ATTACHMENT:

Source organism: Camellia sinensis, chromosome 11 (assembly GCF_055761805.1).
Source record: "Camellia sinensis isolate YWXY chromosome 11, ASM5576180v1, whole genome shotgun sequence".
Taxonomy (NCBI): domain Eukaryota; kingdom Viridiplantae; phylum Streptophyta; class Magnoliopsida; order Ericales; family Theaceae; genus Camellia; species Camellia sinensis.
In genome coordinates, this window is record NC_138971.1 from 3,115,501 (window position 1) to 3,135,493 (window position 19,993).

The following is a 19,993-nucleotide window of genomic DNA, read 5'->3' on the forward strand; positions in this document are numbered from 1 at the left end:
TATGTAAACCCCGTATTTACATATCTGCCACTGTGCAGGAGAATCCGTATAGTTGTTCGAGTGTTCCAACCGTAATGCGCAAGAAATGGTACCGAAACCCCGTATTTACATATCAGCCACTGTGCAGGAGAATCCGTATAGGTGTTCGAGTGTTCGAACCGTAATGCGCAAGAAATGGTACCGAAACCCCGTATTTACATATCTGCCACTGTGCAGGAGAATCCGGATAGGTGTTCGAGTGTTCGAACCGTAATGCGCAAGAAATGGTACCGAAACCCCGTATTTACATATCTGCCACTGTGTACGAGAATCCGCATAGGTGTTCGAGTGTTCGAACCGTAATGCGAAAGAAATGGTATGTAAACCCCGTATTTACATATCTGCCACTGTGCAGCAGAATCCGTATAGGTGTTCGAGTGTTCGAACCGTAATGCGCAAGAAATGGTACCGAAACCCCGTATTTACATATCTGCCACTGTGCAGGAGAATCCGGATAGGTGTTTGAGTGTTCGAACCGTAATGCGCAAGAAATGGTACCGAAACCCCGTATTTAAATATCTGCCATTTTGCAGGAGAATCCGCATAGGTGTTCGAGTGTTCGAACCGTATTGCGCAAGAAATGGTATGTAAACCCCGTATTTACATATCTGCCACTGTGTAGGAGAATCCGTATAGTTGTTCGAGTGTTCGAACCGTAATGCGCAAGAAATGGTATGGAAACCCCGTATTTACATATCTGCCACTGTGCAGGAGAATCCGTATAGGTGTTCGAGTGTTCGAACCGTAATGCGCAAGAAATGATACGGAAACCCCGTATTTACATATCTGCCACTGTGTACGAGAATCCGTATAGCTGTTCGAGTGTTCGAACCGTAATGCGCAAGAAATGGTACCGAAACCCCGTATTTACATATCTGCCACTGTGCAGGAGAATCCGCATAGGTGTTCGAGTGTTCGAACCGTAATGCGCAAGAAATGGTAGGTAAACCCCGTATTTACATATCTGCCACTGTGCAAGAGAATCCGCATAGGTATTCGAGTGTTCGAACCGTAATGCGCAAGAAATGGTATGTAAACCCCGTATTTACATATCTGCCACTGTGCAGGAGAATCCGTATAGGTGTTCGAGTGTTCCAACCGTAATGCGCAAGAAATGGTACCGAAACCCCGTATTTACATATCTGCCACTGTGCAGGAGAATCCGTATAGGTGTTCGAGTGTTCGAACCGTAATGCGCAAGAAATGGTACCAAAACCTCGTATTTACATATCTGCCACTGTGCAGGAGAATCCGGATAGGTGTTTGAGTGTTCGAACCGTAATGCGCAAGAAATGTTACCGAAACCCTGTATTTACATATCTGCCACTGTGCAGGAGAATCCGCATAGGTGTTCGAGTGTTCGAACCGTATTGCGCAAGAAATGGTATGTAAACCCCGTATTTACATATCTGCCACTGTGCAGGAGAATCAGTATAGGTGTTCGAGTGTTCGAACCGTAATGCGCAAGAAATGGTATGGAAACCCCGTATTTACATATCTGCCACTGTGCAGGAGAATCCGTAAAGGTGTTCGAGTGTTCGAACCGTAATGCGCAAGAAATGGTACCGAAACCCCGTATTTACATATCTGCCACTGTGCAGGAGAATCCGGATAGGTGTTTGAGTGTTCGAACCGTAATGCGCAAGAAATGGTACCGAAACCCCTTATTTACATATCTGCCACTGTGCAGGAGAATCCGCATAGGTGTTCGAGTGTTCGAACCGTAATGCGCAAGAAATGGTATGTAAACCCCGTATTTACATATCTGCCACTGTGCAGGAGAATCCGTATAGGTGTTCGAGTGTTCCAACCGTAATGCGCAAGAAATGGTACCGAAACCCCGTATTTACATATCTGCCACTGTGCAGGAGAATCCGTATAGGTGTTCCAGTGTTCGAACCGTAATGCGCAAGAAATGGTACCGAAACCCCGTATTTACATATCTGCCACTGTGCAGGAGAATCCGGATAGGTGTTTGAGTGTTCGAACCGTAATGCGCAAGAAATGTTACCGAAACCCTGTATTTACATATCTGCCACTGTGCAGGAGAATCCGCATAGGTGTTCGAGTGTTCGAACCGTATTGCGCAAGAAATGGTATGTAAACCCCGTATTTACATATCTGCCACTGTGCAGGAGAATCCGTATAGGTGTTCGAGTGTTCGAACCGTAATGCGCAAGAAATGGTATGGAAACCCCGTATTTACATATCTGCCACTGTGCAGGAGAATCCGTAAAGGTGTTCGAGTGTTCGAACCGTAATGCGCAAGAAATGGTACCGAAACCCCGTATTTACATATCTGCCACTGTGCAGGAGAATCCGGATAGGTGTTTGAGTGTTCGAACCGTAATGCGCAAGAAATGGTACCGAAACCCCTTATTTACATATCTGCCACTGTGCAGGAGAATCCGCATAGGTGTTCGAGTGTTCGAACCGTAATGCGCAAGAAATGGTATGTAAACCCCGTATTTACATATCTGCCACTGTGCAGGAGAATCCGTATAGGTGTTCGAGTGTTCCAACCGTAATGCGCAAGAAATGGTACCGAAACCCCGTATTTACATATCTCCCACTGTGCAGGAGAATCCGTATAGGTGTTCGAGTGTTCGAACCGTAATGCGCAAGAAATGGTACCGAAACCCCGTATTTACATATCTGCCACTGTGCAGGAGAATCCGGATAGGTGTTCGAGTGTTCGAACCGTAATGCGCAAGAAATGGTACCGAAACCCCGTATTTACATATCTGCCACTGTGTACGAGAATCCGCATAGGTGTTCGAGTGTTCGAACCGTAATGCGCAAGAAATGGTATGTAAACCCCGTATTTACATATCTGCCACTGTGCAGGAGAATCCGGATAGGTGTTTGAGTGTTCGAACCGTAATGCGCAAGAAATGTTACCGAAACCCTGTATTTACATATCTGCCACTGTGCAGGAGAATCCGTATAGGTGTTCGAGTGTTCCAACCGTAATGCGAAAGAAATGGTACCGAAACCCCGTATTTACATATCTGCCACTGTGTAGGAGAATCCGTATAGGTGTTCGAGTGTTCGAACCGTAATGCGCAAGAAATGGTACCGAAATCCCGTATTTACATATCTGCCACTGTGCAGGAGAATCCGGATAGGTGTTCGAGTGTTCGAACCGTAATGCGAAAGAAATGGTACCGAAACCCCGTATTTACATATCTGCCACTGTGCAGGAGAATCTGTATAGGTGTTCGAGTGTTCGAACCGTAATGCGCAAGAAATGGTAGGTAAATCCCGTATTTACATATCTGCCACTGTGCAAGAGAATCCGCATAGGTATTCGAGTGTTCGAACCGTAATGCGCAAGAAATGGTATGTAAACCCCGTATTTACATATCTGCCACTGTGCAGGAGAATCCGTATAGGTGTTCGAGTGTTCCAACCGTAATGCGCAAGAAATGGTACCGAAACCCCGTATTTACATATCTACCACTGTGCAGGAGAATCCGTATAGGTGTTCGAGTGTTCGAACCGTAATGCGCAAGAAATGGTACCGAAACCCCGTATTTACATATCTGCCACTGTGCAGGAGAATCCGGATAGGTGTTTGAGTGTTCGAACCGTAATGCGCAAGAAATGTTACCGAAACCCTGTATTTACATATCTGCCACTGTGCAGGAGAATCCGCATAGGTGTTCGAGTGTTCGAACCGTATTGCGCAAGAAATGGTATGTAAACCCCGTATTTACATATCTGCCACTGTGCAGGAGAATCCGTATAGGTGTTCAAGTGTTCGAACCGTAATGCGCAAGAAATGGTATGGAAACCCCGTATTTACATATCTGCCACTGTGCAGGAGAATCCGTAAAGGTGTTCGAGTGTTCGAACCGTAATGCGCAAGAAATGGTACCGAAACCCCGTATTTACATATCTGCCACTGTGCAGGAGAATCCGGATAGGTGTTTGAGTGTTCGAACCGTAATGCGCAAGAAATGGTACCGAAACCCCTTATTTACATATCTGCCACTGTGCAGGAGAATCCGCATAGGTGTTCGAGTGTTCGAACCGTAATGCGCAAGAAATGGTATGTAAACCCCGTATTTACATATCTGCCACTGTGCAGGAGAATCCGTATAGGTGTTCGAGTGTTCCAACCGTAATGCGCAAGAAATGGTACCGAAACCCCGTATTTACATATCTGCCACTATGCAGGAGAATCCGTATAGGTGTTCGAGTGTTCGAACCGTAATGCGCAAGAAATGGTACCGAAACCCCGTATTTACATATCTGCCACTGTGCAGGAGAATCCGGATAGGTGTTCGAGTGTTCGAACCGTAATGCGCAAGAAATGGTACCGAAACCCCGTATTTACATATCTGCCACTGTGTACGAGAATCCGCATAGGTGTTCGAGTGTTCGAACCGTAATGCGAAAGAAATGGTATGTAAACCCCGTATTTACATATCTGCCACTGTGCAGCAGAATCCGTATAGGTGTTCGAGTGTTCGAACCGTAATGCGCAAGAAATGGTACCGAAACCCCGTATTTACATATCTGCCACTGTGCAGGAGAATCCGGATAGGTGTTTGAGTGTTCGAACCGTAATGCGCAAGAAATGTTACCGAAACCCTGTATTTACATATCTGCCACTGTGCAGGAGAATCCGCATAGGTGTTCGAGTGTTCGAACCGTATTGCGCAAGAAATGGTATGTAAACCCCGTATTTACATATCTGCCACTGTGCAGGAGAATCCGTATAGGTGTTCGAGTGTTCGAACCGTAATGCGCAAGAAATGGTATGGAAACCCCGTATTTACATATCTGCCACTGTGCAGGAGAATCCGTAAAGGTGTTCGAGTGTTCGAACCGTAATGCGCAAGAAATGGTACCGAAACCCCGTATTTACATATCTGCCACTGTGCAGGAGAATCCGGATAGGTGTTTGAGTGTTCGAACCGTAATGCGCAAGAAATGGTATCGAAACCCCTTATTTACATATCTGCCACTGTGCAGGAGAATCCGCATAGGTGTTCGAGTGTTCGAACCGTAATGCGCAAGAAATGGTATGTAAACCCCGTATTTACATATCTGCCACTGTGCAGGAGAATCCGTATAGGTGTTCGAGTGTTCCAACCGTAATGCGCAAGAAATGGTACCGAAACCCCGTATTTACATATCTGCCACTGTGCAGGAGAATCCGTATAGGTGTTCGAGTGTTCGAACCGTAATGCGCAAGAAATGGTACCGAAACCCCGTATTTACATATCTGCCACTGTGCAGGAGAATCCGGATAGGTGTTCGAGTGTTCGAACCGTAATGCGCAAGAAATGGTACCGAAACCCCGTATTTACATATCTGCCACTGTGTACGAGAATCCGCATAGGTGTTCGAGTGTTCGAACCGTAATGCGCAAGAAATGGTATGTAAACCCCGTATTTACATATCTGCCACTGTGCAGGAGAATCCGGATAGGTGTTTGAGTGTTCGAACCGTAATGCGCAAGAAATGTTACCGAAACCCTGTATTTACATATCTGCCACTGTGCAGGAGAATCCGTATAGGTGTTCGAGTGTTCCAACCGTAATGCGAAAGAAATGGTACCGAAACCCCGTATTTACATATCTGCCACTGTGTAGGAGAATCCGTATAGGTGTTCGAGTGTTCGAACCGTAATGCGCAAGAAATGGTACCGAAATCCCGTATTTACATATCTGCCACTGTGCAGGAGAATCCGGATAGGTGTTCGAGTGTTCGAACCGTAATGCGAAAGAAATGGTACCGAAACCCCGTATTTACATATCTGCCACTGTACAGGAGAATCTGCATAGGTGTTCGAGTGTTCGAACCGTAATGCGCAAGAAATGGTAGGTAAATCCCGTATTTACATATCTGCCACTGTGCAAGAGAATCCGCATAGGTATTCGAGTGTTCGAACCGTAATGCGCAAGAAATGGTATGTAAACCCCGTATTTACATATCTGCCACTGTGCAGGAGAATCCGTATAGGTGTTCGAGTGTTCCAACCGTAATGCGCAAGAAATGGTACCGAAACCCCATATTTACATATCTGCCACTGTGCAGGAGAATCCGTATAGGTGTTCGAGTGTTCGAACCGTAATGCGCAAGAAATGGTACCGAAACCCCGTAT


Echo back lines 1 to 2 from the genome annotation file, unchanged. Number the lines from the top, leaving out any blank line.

Source organism: Camellia sinensis, chromosome 11 (assembly GCF_055761805.1).
Source record: "Camellia sinensis isolate YWXY chromosome 11, ASM5576180v1, whole genome shotgun sequence".